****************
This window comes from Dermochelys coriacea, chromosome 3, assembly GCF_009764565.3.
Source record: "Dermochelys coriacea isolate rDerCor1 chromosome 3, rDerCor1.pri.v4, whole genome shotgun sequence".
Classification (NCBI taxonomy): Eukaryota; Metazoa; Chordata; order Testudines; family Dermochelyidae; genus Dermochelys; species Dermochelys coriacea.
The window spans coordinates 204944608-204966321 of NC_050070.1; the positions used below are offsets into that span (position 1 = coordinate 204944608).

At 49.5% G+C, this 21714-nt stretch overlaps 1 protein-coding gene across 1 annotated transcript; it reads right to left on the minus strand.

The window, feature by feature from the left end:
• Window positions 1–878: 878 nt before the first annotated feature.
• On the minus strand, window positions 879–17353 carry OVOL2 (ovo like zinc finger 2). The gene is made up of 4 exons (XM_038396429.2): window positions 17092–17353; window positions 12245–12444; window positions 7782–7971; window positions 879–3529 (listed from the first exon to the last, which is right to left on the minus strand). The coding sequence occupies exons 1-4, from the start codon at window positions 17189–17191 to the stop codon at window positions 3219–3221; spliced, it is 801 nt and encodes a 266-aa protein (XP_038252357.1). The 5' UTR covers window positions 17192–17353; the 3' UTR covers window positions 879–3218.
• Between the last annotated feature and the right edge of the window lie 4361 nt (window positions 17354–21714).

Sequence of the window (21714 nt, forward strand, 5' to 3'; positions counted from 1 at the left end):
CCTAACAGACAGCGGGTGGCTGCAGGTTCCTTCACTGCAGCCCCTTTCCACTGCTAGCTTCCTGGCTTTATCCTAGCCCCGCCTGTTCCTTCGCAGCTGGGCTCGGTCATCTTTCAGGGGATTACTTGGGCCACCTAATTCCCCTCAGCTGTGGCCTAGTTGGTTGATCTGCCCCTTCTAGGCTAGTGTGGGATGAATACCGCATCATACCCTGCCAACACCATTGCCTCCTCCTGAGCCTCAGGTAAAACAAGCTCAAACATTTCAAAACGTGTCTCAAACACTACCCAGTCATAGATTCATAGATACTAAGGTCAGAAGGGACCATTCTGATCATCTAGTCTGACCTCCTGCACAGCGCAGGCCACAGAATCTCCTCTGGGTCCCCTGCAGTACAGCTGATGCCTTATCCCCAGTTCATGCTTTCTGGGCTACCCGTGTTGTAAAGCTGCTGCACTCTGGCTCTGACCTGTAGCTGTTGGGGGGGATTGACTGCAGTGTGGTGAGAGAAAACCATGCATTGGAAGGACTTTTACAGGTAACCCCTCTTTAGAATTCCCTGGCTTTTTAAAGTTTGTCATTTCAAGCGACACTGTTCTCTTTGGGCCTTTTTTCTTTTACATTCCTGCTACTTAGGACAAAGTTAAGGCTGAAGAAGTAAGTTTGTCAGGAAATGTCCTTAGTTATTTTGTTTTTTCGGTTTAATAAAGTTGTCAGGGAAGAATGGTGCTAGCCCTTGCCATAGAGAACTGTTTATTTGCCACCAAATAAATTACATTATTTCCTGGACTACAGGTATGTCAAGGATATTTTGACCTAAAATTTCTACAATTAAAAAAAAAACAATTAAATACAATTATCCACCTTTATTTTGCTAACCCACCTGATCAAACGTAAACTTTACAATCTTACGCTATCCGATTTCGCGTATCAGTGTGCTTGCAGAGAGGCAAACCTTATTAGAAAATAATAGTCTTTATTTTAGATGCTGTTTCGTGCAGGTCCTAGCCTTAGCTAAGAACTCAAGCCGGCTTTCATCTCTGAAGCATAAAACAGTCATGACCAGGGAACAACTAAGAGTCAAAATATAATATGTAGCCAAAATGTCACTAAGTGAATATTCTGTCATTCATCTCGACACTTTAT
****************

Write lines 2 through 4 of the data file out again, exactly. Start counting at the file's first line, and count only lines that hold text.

Source record: "Dermochelys coriacea isolate rDerCor1 chromosome 3, rDerCor1.pri.v4, whole genome shotgun sequence".
Classification (NCBI taxonomy): Eukaryota; Metazoa; Chordata; order Testudines; family Dermochelyidae; genus Dermochelys; species Dermochelys coriacea.
The window spans coordinates 204944608-204966321 of NC_050070.1; the positions used below are offsets into that span (position 1 = coordinate 204944608).